However, his reiteration of
stands against legalization of
marijuana and abortion reform
at the national level drew boo:.
He wound up by saying he had
come down to the lobby for
"better communications" and
promised more of the same if
elected in November.
When he left, there was a mix-
ture of cheers and hisses from
some and shouts of "bullshit,"
mostly from SDS m e mr b e r s
present.
The crowd, neither placated
nor antagonized, then filed out
as they had promised.
Dem-rocrats
approve
platform
administer prices, create unem-
ployment through restricted out-
put, and stifle technological in-
novation."
The stock market, after a
three-day sinking spell as Mc-
Govern's bid for the nomination
surmounted his threatened loss
of a big block of California dele-
gates, stabilized weakly yester-
day. Market analysts s a i d
investors by now had discount-
ed the prospective McGovern vic-
tory.
Arch Booth, executive vice
president of the United States
Chamber of Commerce, issued a
statement on the platform, de-
clas-ing that business has be-
come "the new minority,"
"It is utterly inconceivable to
me that many in business or the
professions could support a can-
didate running on this platform,"
Booth said,
The convention rejected 18 of
20 proposed minority planks be-
fore adjourning at 6:22 a.m.
The Michigan Daily, edited and man-
aged by students at the University of
Michigan. News phone: 764-0562. Second
Class postage paid at Ann Arbor, Mich-
igan. 420 Maynard St., Ann Arbor,
Michigan 48104. Published daily Tues-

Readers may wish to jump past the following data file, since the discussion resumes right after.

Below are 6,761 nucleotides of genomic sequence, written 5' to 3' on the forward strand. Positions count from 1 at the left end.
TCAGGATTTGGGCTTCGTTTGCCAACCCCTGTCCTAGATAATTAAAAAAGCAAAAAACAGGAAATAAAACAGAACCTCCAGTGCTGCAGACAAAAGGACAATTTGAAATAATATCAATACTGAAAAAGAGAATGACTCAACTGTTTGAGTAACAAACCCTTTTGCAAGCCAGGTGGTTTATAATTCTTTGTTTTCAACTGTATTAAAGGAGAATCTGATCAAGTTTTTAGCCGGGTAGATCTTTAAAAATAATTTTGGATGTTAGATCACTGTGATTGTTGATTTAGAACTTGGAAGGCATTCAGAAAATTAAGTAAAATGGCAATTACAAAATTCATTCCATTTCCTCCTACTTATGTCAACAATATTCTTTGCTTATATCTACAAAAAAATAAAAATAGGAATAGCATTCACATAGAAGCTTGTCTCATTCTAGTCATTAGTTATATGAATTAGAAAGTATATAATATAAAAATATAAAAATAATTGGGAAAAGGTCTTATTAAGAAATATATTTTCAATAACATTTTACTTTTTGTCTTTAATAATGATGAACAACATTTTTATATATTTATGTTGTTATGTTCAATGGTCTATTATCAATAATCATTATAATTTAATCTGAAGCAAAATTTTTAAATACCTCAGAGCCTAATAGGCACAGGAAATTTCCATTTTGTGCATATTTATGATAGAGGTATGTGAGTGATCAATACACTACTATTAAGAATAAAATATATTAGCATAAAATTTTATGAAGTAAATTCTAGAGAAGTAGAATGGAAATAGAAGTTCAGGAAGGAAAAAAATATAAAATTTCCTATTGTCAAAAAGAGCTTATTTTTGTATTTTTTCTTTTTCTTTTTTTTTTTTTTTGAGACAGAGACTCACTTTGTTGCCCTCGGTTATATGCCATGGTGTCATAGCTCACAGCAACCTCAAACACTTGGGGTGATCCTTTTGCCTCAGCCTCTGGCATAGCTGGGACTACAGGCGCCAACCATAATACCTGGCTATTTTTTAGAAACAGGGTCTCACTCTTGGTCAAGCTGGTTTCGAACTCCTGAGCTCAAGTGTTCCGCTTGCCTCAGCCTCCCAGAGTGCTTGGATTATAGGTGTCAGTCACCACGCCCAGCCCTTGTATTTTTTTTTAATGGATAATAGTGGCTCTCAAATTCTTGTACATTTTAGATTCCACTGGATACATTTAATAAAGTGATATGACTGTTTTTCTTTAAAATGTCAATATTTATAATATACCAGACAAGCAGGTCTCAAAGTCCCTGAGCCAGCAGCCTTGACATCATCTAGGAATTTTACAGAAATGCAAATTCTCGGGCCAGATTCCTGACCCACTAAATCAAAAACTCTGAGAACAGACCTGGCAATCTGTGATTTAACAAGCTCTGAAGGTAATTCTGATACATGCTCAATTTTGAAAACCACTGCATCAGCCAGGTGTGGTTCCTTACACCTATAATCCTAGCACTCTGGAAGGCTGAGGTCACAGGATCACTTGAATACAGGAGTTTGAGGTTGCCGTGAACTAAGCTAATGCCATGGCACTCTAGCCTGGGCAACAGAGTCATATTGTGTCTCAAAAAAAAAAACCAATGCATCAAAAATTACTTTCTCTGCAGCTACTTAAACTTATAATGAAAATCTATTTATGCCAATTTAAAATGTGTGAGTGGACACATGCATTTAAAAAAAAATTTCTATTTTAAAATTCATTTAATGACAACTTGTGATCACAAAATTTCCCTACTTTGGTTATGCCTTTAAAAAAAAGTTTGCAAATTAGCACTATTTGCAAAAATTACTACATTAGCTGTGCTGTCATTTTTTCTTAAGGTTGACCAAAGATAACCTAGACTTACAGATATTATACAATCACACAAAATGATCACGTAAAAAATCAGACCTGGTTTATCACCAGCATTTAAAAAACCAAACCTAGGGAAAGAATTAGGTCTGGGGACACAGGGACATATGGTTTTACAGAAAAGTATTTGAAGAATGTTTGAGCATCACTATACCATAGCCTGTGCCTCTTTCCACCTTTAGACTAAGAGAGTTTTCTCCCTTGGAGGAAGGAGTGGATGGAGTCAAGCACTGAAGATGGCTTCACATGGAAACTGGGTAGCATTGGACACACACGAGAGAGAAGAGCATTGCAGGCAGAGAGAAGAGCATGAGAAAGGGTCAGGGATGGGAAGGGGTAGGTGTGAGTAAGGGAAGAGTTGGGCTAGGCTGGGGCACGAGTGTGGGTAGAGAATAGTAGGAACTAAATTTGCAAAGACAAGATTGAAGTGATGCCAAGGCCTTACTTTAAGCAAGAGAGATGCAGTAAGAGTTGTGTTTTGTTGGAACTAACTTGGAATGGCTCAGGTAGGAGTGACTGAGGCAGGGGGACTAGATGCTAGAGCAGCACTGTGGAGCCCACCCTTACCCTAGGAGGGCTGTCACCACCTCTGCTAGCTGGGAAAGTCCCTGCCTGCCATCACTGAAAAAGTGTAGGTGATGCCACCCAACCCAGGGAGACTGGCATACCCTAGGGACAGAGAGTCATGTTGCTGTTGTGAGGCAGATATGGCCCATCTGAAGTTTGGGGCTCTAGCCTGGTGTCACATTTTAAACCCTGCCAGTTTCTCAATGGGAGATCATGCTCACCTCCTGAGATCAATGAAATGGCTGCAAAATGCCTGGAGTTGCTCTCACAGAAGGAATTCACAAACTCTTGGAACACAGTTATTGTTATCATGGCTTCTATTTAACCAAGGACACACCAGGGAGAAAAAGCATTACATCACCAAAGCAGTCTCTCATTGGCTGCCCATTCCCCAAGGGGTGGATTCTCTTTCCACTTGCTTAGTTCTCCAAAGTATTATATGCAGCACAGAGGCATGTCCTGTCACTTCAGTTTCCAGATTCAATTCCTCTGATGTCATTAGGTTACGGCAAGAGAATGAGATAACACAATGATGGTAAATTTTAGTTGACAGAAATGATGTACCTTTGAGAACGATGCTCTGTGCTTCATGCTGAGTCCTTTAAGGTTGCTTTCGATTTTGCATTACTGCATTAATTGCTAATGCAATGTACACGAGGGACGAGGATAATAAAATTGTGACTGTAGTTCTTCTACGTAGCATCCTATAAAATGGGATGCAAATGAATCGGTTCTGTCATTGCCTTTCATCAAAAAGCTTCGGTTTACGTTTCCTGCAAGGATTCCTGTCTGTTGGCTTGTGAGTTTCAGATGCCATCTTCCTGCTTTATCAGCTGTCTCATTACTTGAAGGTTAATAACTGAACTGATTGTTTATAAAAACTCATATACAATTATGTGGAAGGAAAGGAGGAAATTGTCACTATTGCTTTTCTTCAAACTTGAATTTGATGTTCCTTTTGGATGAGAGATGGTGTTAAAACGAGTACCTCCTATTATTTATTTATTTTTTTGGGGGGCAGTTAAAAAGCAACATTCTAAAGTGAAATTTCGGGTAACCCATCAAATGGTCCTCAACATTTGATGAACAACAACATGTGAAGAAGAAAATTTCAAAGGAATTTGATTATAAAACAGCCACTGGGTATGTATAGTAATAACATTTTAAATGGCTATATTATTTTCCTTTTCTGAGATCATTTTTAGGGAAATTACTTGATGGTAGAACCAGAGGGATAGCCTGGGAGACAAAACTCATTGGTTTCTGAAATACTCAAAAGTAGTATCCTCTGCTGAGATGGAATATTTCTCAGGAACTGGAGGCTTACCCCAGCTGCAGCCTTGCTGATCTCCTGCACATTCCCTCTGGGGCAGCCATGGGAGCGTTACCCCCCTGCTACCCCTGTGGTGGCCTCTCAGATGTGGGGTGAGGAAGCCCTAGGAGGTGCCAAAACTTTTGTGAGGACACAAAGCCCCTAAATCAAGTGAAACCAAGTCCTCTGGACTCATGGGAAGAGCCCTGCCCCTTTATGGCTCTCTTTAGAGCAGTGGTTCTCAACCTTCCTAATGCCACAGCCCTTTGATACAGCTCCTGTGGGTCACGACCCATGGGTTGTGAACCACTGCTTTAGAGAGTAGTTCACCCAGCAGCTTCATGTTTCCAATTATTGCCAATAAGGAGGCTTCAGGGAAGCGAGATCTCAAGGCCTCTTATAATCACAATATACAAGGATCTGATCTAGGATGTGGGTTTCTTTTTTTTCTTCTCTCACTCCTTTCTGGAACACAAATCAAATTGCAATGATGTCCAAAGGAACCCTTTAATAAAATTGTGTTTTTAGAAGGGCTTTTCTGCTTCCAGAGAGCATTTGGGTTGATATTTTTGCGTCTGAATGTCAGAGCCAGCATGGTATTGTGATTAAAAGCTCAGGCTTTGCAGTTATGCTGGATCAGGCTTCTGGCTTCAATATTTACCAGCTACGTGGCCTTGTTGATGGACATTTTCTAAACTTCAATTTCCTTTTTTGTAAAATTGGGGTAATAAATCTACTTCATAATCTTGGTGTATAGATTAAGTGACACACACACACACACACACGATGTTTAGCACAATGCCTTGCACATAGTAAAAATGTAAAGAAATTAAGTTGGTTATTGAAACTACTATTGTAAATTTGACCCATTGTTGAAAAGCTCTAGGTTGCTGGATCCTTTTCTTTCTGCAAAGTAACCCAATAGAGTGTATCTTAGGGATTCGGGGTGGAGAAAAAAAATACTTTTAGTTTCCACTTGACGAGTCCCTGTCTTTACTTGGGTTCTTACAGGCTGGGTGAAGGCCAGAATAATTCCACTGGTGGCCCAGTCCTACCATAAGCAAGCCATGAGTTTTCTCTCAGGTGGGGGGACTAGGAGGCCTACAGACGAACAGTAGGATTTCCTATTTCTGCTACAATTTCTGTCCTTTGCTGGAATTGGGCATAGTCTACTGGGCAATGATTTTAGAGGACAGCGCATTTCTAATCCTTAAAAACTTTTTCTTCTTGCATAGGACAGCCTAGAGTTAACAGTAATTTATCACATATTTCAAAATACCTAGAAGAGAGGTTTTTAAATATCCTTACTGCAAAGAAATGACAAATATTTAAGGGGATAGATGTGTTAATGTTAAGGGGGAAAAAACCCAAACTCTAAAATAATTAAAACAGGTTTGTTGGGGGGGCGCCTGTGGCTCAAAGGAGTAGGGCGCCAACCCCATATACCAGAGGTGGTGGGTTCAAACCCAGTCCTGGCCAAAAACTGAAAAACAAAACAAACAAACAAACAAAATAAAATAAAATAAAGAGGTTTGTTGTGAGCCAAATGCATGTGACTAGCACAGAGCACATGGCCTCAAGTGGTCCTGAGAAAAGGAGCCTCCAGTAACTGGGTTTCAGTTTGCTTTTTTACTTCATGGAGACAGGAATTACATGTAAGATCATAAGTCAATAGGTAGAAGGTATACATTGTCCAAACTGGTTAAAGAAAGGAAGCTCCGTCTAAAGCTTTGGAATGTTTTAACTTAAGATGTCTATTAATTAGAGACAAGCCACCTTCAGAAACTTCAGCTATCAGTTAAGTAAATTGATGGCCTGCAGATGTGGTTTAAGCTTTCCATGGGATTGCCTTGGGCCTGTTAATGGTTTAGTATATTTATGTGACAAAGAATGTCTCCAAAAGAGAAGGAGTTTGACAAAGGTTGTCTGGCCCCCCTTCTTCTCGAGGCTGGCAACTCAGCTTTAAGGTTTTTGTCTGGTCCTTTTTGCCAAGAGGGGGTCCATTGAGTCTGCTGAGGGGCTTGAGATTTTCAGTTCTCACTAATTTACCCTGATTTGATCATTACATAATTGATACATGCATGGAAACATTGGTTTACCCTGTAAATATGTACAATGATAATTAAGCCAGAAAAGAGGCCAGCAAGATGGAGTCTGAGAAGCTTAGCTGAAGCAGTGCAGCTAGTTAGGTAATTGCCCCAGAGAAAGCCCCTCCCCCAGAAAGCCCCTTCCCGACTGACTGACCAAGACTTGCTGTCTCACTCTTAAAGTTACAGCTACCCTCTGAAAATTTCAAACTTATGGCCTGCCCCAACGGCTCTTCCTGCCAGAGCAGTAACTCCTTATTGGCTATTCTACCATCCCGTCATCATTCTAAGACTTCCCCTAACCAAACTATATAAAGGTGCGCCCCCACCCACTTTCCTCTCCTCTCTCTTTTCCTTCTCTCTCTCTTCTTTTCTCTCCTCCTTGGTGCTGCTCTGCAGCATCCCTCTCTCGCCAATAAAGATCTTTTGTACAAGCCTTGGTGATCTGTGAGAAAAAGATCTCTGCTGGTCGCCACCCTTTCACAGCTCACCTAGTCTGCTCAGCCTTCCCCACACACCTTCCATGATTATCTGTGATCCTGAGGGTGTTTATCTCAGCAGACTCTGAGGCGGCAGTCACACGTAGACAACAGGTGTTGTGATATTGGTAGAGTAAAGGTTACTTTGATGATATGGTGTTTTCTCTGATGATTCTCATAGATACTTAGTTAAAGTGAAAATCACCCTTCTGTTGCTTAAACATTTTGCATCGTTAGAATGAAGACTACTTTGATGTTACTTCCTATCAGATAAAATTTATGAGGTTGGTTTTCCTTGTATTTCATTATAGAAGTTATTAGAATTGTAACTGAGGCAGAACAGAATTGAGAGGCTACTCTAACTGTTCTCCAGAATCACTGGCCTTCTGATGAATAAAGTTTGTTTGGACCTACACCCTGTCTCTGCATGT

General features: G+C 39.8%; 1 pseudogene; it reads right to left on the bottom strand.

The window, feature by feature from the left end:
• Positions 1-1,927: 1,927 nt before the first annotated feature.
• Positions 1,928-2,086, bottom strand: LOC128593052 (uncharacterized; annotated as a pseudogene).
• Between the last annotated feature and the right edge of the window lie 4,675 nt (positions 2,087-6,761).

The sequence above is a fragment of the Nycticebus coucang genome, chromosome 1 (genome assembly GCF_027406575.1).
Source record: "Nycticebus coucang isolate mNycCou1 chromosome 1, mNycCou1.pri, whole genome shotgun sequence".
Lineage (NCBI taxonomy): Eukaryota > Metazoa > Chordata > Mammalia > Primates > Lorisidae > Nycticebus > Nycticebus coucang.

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Oh:o); $7.50 non-local mail (other states
and foreign).

President Who?
Hubert Humphrey sings the praises of fellow presidential George McGovern as he withdraws his
own candidacy in Miami Beach yesterday. Word has it that every aide at this party was forced to
wear that sweatshirt.

Koza to, run for.Regent

(Continued from Page 2)
faculty members would provide
needed information about Uni-
versity problems which is lack-
ing on the current board, he
says.
Until this plan could be im-
plemented, Koza proposes al-
lowing 4 students and 4 fac-
ulty members sit with the Re-
gents on a non-voting basis.
Koza sees his presence on
the board, wih his years of
University experience, as possi-
bly having a "general liberaliz-
ing effect" on the Regents.
Plans for an extensive cam-
paign, and endorsements by in-
fluential people make Koza
confident he can win the nomi-
nation, but the election is "a
different ball game," he adds.
If the Democrats carry the
state in November K oz a's
chances of winning may be in-
creased.
One thing he has on his side
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is a recent Senate resolution
providing for the inclusion of at
least one student as a voting
member on the Board of Re-
gents of every University. The
resolution is not binding, but
may be made mandatory in
the future.
Koza says the resolution
"makes my candidacy more
credible among non-students,"
and may foreshadow a more
receptive attitude toward his
candidacy.
"Things are changing," he
concludes.